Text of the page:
Effective peer observation and feedback in a school

Giving and getting effective feedback from other teachers in your school is one of the best ways of improving your teaching. It can also be a complex and stressful process, so today we are going to talk through how to run peer observation in a school.

Making time

It’s obvious, but very important. Set aside a clear timeline for peer observation and feedback. Having an agreed timeline is important because it allows everyone involved to prepare themselves.

Provide teachers with choices

It is important for teachers to have an opportunity to pick some focal points for their peer assessment. I recommend picking no more than three focal points for a peer assessment. As a school you may like to highlight one or two compulsory aspects of classroom practice that should be addressed but I also recommend allowing teachers to pick some of their own.

Collaborative planning

Giving feedback on the relevance of a lesson and how it fits into the broader curriculum can be difficult and may cause anxiety. Whenever a school introduces this feedback process I recommend that teachers use the same agreed lesson plan for their observed lesson. This way, it will be the skills of the teacher that will be assessed, not the quality of the curriculum.

Any feedback about the quality of the curriculum and the lesson structure can then be used as a conversation starter when discussing curriculum at the next team.

At least three observers for each teacher

I recommend having more than one teacher observe at the same time. Not only does this provide the teacher who is teaching with a wider range of views and suggestions for improvements but it also means that the feedback is shared. Don’t underestimate how much is learned when watching another person teach.

Warm and cool feedback

Be specific about what kinds of feedback you are after. Provide the observers with examples of warm (positive) feedback and (cool) constructive feedback.

Structured and anonymous feedback

Some teachers can be nervous about giving critical feedback to colleagues. They may be worried about retribution or hurting a friend’s feelings. Depending on the makeup of the individuals that are participating in this process you may like to consider a couple of different ways for the feedback to be given.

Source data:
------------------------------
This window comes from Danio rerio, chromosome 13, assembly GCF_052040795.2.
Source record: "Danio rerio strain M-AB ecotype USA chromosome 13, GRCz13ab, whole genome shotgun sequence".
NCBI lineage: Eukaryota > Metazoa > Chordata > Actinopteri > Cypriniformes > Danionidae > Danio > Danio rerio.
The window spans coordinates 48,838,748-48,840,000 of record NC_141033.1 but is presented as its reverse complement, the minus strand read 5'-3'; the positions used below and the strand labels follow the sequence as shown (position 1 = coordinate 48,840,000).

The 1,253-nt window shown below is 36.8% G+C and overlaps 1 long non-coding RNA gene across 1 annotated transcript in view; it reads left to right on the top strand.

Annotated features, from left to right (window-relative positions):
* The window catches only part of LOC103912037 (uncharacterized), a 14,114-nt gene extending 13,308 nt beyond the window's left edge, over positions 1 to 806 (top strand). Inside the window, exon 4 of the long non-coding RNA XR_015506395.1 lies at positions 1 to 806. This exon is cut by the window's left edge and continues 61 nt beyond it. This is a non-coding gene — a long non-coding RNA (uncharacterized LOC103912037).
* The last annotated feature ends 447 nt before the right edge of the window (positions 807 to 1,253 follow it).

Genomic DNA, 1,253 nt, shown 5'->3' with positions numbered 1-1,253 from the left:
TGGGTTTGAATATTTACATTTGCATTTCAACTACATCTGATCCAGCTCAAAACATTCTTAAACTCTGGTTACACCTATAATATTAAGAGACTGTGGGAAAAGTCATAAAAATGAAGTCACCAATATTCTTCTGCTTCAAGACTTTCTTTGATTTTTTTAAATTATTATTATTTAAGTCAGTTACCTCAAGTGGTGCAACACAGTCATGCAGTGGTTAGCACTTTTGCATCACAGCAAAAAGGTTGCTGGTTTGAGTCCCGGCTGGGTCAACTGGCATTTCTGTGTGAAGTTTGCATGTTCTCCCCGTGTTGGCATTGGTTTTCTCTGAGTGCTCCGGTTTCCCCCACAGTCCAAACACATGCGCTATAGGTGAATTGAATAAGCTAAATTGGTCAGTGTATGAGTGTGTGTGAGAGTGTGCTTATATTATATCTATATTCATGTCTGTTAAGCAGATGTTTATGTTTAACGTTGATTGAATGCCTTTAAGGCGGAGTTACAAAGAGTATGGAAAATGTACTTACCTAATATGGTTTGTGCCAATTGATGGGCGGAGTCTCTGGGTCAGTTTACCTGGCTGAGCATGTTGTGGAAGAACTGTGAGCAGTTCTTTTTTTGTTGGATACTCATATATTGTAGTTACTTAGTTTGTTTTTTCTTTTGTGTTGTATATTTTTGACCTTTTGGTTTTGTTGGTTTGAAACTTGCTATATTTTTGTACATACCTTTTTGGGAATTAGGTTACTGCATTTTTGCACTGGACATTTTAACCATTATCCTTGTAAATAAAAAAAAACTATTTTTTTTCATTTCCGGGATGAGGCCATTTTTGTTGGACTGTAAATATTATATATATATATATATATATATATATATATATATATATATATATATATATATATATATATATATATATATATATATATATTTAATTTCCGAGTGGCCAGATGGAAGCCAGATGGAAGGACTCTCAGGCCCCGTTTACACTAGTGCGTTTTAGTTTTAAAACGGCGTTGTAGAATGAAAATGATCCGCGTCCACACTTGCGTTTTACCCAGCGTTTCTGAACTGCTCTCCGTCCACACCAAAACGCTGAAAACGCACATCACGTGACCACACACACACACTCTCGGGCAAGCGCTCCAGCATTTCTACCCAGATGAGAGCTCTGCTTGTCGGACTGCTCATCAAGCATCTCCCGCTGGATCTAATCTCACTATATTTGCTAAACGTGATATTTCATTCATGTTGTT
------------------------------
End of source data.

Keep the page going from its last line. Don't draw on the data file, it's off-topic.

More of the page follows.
1. It can be delivered face to face as long as everyone understands the protocols around providing appropriate feedback that is geared towards improving teacher and ultimately student outcomes.

  2. It can be anonymous feedback with the teachers providing the feedback by typing up the cool feedback on one template and the warm feedback on another. That way the teacher receiving the feedback can easily revisit the ideas presented. It may also reduce the anxiety levels of all concerned.

Professional learning

As with formative student assessment, there is no point giving feedback if you don’t have an opportunity to develop your skills. After receiving feedback each teacher can nominate aspects of their teaching they will focus on. They can then identify any professional learning that they feel will help.

Observing colleagues deliver lessons can be one of the best forms of professional learning. You see some great examples of teaching and new ways of solving problems in a classroom. You can also see what not to do in a classroom and how you may have done it better.

Lifelong learning

After this round of professional learning we start another cycle of identifying what you want to work on and getting peer feedback on your teaching. Being a great teacher takes a lifetime.

So here is my check-list for peer feedback in a school.

  1. Make time in your school.

  2. Identify aspects of teaching that can be observed and will lead to improved student outcomes. Give teachers the opportunity to decide which areas they would most like to be the focus of the feedback they receive.

  3. Constructive warm and cool feedback. Provide examples so that teachers understand the difference.

  4. Provide teachers with professional learning opportunities.

  5. Repeat peer observation.

Karen Green Curriculum Specialist

PedagogyKaren Green